CHICAGO - The Illinois State Toll Highway Authority is about to price a long planned $400 million refunding that will be followed before spring with new-money borrowing to support an ongoing $12 billion program.
The fixed-rate advance refunding for savings is slated for Tuesday, tollway spokeswoman Wendy Abrams said. The sale will refund bonds from a 2005 issue. "Given that the sole purpose of the refunding is debt service savings, the refunding is market contingent," Abrams said.
Goldman Sachs and & Jefferies are the senior managers. Public Financial Management Inc. and A.C. Advisory Inc. are financial advisors, with Katten Muchin Rosenman LLP serving as bond counsel. The agency had planned to enter the market with the refunding last year but it was postponed due to rising rates that squeezed out savings.
The agency's next new money sale is expected in late February or March with Citi and Barclays Capital as senior managers. Proceeds of the new money will finance projects under the authority's 15-year, $12 billion capital program now in its third year.
The agency has a qualified list of financing firms to draw from, but it has not named the teams for future deals after the next new money sale.
The authority's 2014 budget relies on up to $900 million of new money borrowing to support capital projects this year. "The 2014 budget provides for $1.4 billion in capital investments that will create an estimated 15,200 jobs and help stimulate the local and regional economies," the authority's executive director, Kristi Lafleur, said when the budget was unveiled. "This is the largest amount committed to infrastructure improvements in the agency's history."
The authority operates 286 miles of interstate toll highways in 12 counties in Northern Illinois. The new long-term capital program was approved by the tollway board in 2011.
Some of the projects planned in 2014 include continuing work to rebuild and widen an interstate, continuing construction on a new interchange, construction of the new Elgin O'Hare Western Access toll road to make it easier to get to O'Hare airport, and systemwide roadway and bridge work and planning studies.
The capital program, officially called Move Illinois, aims to reduced congestion and pollution, expand the more than 50-year-old system, improve roads, and create jobs and economic development.
The plan funds $8 billion for improvements to existing roads and $4 billion for new and expanded roadways.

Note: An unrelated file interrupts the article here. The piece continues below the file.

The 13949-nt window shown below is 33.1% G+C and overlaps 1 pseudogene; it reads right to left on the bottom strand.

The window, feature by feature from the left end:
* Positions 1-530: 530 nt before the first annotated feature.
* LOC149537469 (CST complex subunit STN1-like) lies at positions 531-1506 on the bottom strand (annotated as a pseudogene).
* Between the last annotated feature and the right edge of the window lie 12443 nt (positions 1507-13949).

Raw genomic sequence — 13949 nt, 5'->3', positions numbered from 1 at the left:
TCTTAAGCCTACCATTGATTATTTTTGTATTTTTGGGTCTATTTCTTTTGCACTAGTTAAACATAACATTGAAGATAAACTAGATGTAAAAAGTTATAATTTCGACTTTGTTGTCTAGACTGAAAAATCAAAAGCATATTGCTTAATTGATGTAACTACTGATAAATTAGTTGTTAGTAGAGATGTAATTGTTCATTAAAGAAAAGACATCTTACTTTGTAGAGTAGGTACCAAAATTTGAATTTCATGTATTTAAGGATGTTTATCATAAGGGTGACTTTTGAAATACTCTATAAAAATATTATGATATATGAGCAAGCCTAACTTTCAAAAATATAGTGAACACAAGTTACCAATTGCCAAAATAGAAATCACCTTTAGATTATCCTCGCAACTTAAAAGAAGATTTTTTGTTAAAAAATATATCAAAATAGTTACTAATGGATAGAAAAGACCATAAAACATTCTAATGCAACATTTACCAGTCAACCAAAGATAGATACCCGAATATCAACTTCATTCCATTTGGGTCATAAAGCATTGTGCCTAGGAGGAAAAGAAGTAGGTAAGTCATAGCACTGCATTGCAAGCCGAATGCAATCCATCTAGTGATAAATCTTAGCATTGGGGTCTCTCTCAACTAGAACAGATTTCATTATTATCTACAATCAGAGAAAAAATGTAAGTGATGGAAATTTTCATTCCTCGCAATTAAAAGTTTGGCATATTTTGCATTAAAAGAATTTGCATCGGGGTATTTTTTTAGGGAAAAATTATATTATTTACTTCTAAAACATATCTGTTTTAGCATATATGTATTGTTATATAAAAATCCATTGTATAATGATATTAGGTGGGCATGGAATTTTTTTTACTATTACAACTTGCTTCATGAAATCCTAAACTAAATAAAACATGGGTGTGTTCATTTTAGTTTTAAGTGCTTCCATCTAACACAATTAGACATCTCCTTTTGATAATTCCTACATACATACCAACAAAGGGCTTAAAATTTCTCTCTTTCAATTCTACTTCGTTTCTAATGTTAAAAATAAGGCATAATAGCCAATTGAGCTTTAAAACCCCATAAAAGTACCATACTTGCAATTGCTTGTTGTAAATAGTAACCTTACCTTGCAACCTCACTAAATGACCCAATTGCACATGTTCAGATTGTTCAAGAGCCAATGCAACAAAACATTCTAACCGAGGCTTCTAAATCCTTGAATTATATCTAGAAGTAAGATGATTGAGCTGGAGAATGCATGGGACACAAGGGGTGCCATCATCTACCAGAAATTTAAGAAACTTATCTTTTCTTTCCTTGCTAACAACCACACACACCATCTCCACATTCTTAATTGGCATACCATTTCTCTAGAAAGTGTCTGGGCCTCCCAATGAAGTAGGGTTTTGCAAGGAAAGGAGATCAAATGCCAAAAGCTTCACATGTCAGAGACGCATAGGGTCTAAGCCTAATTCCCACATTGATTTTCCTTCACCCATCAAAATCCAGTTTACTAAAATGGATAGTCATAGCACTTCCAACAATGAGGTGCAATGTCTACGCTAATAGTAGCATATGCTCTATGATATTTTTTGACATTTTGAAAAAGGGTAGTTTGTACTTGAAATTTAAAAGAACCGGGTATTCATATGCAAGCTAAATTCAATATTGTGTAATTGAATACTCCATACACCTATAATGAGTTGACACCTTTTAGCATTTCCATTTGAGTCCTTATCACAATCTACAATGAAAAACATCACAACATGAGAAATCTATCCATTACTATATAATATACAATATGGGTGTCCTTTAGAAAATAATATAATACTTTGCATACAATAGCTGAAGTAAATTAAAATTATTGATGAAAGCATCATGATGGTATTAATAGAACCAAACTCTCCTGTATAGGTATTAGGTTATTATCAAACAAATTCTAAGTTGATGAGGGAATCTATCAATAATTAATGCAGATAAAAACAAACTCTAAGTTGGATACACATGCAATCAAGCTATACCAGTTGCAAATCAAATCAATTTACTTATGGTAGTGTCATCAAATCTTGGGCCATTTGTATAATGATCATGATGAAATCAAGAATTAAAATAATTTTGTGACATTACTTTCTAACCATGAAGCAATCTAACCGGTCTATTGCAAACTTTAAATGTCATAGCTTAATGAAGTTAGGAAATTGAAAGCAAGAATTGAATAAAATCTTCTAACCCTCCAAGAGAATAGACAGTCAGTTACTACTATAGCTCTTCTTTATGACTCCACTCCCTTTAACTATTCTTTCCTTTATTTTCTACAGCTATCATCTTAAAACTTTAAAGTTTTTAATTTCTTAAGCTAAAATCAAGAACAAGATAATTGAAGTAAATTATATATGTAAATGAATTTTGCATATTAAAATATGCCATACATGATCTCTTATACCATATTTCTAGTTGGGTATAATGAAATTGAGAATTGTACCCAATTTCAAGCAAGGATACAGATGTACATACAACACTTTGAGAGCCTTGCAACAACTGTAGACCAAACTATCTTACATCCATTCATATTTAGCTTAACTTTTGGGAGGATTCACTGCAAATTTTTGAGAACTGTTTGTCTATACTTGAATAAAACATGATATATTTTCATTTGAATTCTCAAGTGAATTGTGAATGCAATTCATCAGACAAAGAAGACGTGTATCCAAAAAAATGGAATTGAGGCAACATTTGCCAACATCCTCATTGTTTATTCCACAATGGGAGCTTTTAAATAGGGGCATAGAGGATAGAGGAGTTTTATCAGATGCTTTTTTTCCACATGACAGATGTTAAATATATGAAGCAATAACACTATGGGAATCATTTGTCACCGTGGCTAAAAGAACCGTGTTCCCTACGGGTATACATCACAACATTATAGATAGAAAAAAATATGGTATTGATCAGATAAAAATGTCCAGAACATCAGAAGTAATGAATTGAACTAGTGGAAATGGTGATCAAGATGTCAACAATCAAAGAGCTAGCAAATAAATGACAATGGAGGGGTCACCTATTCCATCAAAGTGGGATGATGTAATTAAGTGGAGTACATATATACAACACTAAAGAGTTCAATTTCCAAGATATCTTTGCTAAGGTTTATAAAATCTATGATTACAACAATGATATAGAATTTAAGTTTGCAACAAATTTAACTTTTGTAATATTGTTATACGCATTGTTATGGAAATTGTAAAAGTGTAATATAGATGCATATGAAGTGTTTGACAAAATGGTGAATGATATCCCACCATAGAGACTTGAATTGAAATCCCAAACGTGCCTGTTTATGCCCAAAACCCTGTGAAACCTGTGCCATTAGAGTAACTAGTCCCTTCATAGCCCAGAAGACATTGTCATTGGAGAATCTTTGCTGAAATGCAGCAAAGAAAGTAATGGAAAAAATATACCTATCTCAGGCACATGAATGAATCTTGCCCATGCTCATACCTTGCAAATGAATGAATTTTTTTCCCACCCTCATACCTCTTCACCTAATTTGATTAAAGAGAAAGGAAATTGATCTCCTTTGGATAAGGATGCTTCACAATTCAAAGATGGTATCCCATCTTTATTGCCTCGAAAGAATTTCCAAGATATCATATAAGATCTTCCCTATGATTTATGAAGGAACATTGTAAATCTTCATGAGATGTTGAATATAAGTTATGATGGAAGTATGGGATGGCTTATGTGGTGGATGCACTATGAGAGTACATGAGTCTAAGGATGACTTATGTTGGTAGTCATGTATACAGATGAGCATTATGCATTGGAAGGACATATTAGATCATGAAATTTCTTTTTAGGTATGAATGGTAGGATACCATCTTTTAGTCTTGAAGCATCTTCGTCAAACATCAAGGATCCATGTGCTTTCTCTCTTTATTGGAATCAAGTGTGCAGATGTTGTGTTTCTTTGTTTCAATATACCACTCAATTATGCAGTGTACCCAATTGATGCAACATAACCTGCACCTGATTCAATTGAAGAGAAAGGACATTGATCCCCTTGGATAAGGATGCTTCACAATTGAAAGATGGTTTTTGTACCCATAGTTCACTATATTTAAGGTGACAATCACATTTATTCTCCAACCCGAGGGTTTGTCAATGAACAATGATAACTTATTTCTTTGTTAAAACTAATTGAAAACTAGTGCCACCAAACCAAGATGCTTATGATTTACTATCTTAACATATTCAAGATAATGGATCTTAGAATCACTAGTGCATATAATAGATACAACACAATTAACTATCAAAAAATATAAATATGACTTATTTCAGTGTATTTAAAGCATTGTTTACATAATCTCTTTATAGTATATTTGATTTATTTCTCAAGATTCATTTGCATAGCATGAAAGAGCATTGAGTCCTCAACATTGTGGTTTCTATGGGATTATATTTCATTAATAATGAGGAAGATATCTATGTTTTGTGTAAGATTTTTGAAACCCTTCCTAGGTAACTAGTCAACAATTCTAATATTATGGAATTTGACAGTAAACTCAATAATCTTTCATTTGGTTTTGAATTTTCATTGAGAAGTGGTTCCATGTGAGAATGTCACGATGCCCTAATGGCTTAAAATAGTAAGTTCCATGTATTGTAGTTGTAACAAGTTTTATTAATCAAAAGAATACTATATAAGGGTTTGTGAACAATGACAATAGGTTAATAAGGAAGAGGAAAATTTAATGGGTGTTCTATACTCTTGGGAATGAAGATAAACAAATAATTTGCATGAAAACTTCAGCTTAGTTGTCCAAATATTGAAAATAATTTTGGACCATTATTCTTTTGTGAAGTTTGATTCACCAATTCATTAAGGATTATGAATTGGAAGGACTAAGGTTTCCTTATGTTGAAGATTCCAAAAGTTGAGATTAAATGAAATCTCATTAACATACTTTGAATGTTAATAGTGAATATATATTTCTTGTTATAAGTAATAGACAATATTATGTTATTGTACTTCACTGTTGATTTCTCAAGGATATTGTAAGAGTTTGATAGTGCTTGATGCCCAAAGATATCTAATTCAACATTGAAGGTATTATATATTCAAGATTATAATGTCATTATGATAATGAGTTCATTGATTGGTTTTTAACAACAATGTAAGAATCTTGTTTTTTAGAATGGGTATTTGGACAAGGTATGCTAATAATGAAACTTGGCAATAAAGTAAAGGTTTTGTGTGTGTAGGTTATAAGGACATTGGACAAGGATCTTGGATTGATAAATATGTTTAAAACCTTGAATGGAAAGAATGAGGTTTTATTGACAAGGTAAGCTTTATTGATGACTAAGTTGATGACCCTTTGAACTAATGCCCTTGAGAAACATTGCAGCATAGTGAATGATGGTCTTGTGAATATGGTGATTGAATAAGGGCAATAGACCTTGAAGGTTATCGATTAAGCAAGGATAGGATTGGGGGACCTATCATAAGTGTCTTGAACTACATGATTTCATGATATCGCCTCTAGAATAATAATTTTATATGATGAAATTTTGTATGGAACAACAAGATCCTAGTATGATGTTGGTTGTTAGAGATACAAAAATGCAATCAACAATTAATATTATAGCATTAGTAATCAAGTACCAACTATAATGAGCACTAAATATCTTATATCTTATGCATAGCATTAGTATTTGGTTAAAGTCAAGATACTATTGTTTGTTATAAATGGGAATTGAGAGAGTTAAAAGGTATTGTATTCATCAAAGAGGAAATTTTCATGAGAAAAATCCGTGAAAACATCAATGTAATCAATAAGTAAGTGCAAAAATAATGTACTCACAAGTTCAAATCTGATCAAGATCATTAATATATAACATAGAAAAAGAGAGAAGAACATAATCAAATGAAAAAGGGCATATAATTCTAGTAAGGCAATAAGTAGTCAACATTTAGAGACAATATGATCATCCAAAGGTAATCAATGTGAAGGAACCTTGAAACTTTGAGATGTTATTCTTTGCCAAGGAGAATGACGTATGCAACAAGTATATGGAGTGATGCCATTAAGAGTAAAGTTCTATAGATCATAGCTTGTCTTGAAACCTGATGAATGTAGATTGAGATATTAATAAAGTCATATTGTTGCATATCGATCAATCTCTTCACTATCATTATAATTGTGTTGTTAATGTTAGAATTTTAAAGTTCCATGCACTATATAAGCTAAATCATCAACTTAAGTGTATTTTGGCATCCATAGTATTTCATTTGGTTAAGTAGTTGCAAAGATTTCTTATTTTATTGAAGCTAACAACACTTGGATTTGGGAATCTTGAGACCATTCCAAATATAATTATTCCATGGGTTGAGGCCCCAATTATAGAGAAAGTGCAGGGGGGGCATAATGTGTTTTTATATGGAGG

To support the program, the board adopted a steep one-time 87% increase in passenger tolls that took effect in 2012 and a 60% increase in commercial vehicle tolls that will be phased in and then adjusted annually based on inflation in 2018. The tollway saw a 39% jump in operating revenues in fiscal 2012 due to the toll increase, producing 2.86 times debt service coverage.
The agency carries ratings in the low-double-A category from all three rating agencies. Fitch Ratings affirmed its rating Wednesday on the authority's $4 billion of debt secured by a pledge and lien on the net revenues of the tollway system after operating expenses are paid.
Rating agencies have described the authority's significant addition of $5.1 billion of debt to support both the capital program and provide $300 million in additional debt service reserve funding as a challenge but one that is offset by other positive factors.
They include the toll increases; a demonstrated track record for delivering large, complex capital programs within budget and without significant traffic diversion; strong liquidity; and forecasted coverage ratios of more than two times.
Strong liquidity helps mitigate the tollway's above average exposure to variable rate debt which represents 30% of its debt portfolio. Floating-rate securities are expected to drop to about 21% of the portfolio by 2015 as the agency plans an up to $570 million restructuring.
Analysts also said traffic projections pose a risk as they could be impacted by the toll increases. The tollway is projecting higher annual growth levels than it has averaged recently.